A recent article (McDermott et al, Nicotine and Tobacco Research , advance publication) briefly reviewed four studies that found tobacco treatment specialists were associated with higher quit rates than non-specialists. Unfortunately, these were not randomized trials, but observational findings and thus the differences in specialist vs nonspecialist outcomes could be due to other factors (e.g. client characteristics). Nevertheless, this is important observational evidence to justify allocating extra resources to intensive treatment programs. Now if we could just obtain some empirical data to let us a priori know which smoker will need this more intensive treatment.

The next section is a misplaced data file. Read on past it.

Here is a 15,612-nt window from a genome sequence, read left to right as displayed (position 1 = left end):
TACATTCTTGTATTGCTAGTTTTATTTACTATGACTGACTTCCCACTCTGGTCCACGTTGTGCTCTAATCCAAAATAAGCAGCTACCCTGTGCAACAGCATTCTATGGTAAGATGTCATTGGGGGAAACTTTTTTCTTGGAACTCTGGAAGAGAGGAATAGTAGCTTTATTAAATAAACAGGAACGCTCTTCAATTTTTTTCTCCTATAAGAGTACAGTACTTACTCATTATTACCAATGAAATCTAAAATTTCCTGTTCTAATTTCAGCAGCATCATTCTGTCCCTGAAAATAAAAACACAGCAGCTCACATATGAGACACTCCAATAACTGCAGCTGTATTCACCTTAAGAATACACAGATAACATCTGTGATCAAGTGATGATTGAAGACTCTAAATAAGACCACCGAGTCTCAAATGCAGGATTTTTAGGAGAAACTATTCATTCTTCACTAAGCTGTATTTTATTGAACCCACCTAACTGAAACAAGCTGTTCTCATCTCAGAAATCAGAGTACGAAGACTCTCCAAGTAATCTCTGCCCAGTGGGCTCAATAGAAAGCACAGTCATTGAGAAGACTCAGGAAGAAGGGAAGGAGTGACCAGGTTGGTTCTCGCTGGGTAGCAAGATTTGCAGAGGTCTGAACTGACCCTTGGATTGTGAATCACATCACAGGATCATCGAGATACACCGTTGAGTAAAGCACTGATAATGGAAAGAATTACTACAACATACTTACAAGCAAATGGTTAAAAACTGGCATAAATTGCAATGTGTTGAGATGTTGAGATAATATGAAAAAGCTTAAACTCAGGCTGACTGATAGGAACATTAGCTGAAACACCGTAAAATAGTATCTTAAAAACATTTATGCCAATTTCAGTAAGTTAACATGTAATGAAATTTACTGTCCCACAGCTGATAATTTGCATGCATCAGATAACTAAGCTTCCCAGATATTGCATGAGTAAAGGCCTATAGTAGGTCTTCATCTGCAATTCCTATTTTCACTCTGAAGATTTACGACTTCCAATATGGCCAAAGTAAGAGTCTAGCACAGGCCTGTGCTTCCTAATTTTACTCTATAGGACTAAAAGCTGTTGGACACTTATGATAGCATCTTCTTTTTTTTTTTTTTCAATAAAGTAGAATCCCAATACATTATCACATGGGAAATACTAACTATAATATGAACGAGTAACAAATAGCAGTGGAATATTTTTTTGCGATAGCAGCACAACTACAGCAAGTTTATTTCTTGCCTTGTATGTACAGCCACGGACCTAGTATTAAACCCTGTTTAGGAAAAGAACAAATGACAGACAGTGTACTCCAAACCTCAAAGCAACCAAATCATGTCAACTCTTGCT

The article also reported on a survey of specialists and non-specialists and found that the former a) were more likely to use abrupt cessation model, b) had longer first sessions, c) always discussed medication treatments, and d) reported more training in recent past. Importantly, that these differences accounted for the higher quit rates with specialists. In the past when we find outcome differences across therapists, we often think this is due to their charisma, empathy, and other variables that are almost impossible to teach. However, this study found that simply increasing the amount of training and providing more feedback on counseling was associated with an increase in quit rates. Interestingly, this has been difficult to show in the treatment of many psychiatric disorders, including other forms of drug dependence. As stated above this was not a randomized trial and, thus, is not conclusive. Nevertheless, these findings are good evidence that training programs and supervision do matter. And finally, along with other empirical work on the attributes of successful treatment (West et al, Nicotine Tobacco Research 12:747), these results indicate successful tobacco treatment is not a “black box” we do not understand, but is something we are getting better and better at being able to train.